“Sod the wine, I want to suck on the writing. This man White is an instinctive writer, bloody rare to find one who actually pulls it off, as in still gets a meaning across with concision. Sharp arbitrage of speed and risk, closest thing I can think of to Cicero’s ‘motus continuum animi.’

Probably takes a drink or two to connect like that: he literally paints his senses on the page.”

DBC Pierre (Vernon God Little, Ludmila’s Broken English, Lights Out In Wonderland ... Winner: Booker prize; Whitbread prize; Bollinger Wodehouse Everyman prize; James Joyce Award from the Literary & Historical Society of University College Dublin)





16 April 2013


Pre-phylloxera Shiraz in Christian Auricht's 1843 vineyard, The Freedom, at Langmeil Wines in Tanunda, Barossa ... photo by the late Doug Coates.

Ancient vine interviewed:
critic gets down on his knees
at the work of the Lindners

The bastard has a chest like a rooster.  I’m close to groveling, down on my knees here in the alluvial loam and the ironstone in an elbow of the North Para River.  Which is, as you know, barely a river at all.  It’s a drought-struck creek at the moment.  But this dude I’m interviewing don’t give a fig.  He’s seen some droughts in his time, and had his extremities washed by the creek when it occasionally becomes a river between dry spells.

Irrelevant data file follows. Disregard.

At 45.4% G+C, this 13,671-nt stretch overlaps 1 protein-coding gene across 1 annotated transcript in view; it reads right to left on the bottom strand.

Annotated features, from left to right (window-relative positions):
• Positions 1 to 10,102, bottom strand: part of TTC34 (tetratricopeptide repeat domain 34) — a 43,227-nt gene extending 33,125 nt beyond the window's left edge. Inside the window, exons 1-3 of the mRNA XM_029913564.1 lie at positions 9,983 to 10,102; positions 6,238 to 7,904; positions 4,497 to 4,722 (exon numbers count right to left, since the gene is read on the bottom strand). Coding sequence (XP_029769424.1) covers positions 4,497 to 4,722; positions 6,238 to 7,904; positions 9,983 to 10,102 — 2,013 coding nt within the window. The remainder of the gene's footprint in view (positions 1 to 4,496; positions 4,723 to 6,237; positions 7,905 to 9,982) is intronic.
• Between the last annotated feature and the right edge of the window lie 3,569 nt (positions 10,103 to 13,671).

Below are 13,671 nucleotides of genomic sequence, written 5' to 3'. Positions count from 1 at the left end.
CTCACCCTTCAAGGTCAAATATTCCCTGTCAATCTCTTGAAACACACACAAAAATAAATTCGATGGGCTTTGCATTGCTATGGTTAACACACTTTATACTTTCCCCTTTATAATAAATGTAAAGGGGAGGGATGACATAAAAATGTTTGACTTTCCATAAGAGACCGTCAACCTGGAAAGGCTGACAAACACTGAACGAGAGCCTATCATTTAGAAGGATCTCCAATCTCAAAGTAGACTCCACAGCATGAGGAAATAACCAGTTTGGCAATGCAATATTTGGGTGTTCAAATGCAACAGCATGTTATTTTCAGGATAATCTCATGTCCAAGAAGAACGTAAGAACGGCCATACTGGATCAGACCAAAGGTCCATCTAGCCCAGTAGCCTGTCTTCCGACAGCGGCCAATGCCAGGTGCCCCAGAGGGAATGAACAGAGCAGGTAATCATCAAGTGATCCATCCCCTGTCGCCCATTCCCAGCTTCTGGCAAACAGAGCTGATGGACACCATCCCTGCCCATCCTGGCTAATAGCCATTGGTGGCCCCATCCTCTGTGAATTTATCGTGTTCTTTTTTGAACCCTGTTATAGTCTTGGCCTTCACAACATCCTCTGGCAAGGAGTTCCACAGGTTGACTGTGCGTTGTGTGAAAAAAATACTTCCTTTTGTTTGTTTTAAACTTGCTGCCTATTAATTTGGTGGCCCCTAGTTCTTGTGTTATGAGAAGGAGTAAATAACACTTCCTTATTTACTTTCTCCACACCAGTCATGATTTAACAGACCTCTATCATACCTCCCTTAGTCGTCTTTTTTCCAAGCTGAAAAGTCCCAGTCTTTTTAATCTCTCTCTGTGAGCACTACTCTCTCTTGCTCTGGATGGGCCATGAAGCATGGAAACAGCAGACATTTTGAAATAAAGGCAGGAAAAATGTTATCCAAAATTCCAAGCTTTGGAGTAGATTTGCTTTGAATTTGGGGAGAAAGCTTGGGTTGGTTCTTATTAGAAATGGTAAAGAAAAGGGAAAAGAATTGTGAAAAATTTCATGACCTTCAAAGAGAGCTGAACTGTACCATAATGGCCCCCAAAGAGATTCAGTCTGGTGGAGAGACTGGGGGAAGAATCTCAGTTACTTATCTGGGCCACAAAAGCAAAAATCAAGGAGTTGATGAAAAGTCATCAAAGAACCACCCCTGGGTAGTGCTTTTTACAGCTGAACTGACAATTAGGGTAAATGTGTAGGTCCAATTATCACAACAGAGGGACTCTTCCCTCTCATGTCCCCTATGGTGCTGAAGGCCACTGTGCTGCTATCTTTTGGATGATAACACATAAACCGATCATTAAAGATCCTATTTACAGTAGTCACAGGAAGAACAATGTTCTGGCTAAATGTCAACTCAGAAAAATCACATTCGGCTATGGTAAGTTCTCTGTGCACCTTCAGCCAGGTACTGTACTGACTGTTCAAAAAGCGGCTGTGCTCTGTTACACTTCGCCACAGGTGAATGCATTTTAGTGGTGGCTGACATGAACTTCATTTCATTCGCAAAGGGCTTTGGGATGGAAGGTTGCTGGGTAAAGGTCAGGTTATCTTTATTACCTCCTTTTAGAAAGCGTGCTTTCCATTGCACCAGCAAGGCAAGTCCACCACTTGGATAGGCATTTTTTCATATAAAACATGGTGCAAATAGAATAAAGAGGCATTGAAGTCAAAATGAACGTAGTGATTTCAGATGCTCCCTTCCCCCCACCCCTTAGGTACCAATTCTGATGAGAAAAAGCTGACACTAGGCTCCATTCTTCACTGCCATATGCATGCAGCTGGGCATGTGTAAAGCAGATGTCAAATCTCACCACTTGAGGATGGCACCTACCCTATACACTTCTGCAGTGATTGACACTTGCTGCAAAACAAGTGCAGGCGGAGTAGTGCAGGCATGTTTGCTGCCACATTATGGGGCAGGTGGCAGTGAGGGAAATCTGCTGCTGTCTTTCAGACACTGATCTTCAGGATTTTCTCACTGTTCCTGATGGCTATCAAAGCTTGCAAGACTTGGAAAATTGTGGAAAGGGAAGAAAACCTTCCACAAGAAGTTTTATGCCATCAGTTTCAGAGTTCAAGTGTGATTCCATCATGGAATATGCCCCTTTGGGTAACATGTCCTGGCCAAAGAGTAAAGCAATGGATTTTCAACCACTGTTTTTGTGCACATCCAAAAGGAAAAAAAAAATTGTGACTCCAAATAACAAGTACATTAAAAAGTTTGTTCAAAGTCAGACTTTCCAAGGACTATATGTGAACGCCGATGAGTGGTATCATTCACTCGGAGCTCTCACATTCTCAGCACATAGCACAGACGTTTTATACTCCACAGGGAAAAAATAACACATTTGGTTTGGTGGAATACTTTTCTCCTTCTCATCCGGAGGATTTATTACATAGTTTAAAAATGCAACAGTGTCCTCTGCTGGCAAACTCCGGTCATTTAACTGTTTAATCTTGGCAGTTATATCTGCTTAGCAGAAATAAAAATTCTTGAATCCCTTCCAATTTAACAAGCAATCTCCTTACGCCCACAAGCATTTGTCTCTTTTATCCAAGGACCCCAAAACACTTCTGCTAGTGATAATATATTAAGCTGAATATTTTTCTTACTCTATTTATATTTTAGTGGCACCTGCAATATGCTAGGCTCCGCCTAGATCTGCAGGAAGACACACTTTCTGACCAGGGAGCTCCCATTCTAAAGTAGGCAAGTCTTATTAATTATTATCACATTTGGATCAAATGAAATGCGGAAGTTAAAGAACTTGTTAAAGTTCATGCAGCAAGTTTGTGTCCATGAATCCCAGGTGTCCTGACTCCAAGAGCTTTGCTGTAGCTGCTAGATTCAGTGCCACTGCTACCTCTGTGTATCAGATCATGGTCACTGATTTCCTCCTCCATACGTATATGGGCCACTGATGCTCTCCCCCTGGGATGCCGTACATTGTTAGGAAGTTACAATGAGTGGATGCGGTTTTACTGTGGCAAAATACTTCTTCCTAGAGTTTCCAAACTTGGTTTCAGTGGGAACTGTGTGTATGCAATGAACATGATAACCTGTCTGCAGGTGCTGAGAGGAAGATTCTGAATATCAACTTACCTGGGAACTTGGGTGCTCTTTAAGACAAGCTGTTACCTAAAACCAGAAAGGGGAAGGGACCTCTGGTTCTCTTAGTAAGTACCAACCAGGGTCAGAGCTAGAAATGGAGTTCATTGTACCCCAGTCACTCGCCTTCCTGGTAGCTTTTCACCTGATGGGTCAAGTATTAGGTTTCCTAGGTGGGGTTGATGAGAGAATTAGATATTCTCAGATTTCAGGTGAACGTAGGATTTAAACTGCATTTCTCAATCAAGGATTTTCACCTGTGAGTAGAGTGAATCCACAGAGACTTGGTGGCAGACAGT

"You generally get a drop of rain after a dry spell," he grunts.

I ask first about whether or not he feels bitter about never going anywhere.  Immobility seems a dread curse to us feeted ones.

“Nope”, he croaks in that chestnut smithy’s baritone.  The voice is somewhere between a draft horse and a toad, but it’s never condescending in the way some crusties speak.  This old bloke – and he’s really friggin old – wants to help.